The hunt for gasolineLeaving Potosi proved to be much more of a challenge than we could have imagined. In order to leave we needed to buy gas and Bolivia makes this particularly hard for foreigners. Gas prices are subsidised by the government resulting in very low prices. To prevent black market exports, gas stations are required to track sales against a database of national licence plates. Naturally our California plates were not in that database requiring attendants to not only charge us 3 times the official rate but to complete lengthy paperwork. As a result, after checking our plates, we were often told the station had run out of gas and that we should have better luck with the next one. On that particular day in Potosi it took us no less than two and a half hours, 5 gas stations and two 5 gallon water bottles to convince a reluctant woman to sell us the precious combustible that would finally allowed us to get the hell out.
Armed with enough juice to reach Uyuni, we once again hit the road, excited to finally be on our way to the famed salt flats. Given our morning delays we were reluctant to head into the salty nothingness that same day and decided to stay in Uyuni for the night. A bit of exploring lead us behind the railroad to a lovely hostel named Oasisa Blanco. After punishing the doorbell with our insistence, two friendly ladies opened the door and informed us the grand opening of the hotel was scheduled for the following week. We cajoled them into letting us stay in one of their shiny new rooms. Over breakfast the next morning, we learn that our cozy accommodations were, until recently, an illicit casino, and the enterprising new owners had taken it over and turned it into a amiable hotel. We woke well rested, and ready to take on the Salar de Uyuni, and the isolated southern region of Bolivia.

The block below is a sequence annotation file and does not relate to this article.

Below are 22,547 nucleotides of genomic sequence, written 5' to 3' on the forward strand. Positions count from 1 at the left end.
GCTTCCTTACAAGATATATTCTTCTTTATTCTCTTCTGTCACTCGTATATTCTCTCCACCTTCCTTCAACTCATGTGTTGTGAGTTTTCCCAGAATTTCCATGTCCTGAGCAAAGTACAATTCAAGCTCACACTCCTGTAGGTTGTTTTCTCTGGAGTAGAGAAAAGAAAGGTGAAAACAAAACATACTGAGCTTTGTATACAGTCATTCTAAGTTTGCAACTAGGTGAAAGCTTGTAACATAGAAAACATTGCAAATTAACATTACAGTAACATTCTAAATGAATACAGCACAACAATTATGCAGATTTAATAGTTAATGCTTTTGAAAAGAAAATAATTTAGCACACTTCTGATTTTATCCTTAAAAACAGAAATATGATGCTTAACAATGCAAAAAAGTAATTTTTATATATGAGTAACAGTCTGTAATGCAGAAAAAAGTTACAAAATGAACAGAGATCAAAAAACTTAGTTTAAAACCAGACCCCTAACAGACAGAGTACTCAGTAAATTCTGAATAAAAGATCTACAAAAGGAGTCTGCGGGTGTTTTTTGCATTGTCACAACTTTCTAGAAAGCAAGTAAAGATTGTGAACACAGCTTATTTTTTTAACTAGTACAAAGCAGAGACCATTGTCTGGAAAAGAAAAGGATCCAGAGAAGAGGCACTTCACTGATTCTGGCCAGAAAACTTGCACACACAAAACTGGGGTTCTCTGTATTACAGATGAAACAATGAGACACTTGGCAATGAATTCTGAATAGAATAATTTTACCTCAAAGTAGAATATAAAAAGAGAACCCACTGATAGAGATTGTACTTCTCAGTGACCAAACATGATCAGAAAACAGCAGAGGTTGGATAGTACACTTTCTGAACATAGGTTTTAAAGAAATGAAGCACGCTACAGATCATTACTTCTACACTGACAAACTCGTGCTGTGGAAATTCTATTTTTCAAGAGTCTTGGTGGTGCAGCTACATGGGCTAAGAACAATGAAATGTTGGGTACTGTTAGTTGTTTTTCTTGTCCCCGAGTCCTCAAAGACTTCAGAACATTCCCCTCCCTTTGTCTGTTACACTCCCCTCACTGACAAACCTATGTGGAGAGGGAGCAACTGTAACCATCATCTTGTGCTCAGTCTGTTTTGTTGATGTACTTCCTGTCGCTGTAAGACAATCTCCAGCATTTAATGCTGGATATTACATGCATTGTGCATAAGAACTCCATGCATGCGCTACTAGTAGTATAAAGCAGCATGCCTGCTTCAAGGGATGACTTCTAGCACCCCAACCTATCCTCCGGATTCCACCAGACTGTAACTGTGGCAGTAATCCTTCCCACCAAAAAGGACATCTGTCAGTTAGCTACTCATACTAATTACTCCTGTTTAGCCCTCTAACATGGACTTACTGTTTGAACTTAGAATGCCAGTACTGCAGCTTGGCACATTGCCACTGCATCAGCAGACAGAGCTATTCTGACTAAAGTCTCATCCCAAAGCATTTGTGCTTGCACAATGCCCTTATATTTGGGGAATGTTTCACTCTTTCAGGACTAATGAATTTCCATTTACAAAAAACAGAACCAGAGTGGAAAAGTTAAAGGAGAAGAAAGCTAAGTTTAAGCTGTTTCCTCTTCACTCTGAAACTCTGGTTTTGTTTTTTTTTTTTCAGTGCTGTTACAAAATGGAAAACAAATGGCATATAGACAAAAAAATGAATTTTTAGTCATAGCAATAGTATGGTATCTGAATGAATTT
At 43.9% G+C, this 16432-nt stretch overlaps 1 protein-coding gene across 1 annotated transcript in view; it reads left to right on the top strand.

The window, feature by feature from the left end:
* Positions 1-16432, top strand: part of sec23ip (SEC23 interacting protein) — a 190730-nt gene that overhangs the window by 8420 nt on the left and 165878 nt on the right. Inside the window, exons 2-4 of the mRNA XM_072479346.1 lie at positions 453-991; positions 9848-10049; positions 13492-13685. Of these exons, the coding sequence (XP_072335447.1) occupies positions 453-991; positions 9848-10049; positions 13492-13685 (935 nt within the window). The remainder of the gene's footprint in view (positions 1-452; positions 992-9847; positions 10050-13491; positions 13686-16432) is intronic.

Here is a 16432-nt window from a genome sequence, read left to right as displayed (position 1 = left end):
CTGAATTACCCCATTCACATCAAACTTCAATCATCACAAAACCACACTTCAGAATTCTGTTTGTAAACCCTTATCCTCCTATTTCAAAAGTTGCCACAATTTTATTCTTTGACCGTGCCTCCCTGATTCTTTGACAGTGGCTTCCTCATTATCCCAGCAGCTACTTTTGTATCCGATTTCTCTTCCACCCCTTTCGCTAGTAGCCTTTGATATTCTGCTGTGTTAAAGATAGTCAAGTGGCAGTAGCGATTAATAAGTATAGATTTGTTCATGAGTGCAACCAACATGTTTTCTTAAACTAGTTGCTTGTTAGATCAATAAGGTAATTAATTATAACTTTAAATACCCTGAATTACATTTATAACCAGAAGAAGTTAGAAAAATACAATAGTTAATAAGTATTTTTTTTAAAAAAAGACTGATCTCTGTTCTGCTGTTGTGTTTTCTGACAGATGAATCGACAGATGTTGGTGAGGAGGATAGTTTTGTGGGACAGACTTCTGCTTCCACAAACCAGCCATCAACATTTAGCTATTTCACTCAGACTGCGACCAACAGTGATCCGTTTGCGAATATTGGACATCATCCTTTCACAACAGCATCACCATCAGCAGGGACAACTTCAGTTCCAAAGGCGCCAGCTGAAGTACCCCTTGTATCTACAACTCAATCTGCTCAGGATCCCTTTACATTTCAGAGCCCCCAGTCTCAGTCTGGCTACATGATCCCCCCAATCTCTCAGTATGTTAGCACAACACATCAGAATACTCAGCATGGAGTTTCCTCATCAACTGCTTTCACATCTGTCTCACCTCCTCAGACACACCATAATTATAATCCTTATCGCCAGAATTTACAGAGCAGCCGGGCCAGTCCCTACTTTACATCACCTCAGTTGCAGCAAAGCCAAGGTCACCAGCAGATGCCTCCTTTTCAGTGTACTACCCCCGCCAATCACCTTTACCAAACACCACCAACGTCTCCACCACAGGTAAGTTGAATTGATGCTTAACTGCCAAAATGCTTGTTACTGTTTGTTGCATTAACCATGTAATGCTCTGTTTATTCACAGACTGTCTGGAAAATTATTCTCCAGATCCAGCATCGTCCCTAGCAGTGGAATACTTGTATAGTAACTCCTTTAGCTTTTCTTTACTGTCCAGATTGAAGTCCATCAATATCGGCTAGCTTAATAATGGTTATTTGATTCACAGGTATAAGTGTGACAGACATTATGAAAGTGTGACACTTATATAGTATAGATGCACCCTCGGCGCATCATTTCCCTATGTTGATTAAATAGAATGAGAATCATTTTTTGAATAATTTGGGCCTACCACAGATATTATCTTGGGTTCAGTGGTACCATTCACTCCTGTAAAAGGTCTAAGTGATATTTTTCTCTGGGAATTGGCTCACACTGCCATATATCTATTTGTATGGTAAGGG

Firstly, I hope you are collating all your adventures together to publish a book! Secondly I cannot believe the amount of corrupt challenges you came across during your travels!! Eyes wide open, I live in such a bubble here in London, your adventures truly ground me x
Thanks Anastasia 🙂 We’re working on the book, but given how long it’s taking us just to get the blog done, I wouldn’t hold my breath. As for the corruption, we really don’t feel like it was all that bad. Bolivia was a pain, and we had a small run in the with police in Mexico D.F. but apart from that it was smooth sailing. Given that we passed through most of Central and South America – 15 countries in all – I think that’s doing pretty well. The police in Colombia were the friendliest of the lot.